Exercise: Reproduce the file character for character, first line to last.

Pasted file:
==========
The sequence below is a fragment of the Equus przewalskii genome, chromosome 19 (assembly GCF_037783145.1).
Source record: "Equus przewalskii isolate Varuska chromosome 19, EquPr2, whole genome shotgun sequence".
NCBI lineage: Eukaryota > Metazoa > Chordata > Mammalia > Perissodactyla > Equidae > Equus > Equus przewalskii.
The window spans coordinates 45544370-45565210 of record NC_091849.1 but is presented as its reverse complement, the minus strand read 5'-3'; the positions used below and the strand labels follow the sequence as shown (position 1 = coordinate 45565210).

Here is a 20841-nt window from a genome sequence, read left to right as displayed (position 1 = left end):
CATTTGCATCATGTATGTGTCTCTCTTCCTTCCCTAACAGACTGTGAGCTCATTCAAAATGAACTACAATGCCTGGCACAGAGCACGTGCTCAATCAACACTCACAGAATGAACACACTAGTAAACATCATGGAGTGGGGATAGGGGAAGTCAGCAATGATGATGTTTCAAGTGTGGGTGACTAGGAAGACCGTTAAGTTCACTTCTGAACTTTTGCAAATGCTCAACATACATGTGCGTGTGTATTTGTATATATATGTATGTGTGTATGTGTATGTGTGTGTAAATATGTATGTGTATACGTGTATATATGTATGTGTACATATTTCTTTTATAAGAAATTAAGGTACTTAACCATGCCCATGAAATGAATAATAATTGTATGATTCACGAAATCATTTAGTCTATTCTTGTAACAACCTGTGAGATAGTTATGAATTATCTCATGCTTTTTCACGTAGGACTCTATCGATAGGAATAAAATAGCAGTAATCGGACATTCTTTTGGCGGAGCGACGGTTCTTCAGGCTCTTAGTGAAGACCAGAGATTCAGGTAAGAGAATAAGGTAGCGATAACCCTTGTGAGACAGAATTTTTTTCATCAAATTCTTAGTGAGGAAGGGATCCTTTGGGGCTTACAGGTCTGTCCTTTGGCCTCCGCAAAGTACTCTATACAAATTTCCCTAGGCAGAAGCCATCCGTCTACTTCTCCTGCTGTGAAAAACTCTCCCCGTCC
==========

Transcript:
The sequence below is a fragment of the Equus przewalskii genome, chromosome 19 (assembly GCF_037783145.1).
Source record: "Equus przewalskii isolate Varuska chromosome 19, EquPr2, whole genome shotgun sequence".
NCBI lineage: Eukaryota > Metazoa > Chordata > Mammalia > Perissodactyla > Equidae > Equus > Equus przewalskii.
The window spans coordinates 45544370-45565210 of record NC_091849.1 but is presented as its reverse complement, the minus strand read 5'-3'; the positions used below and the strand labels follow the sequence as shown (position 1 = coordinate 45565210).

Here is a 20841-nt window from a genome sequence, read left to right as displayed (position 1 = left end):
CATTTGCATCATGTATGTGTCTCTCTTCCTTCCCTAACAGACTGTGAGCTCATTCAAAATGAACTACAATGCCTGGCACAGAGCACGTGCTCAATCAACACTCACAGAATGAACACACTAGTAAACATCATGGAGTGGGGATAGGGGAAGTCAGCAATGATGATGTTTCAAGTGTGGGTGACTAGGAAGACCGTTAAGTTCACTTCTGAACTTTTGCAAATGCTCAACATACATGTGCGTGTGTATTTGTATATATATGTATGTGTGTATGTGTATGTGTGTGTAAATATGTATGTGTATACGTGTATATATGTATGTGTACATATTTCTTTTATAAGAAATTAAGGTACTTAACCATGCCCATGAAATGAATAATAATTGTATGATTCACGAAATCATTTAGTCTATTCTTGTAACAACCTGTGAGATAGTTATGAATTATCTCATGCTTTTTCACGTAGGACTCTATCGATAGGAATAAAATAGCAGTAATCGGACATTCTTTTGGCGGAGCGACGGTTCTTCAGGCTCTTAGTGAAGACCAGAGATTCAGGTAAGAGAATAAGGTAGCGATAACCCTTGTGAGACAGAATTTTTTTCATCAAATTCTTAGTGAGGAAGGGATCCTTTGGGGCTTACAGGTCTGTCCTTTGGCCTCCGCAAAGTACTCTATACAAATTTCCCTAGGCAGAAGCCATCCGTCTACTTCTCCTGCTGTGAAAAACTCTCCCCGTCC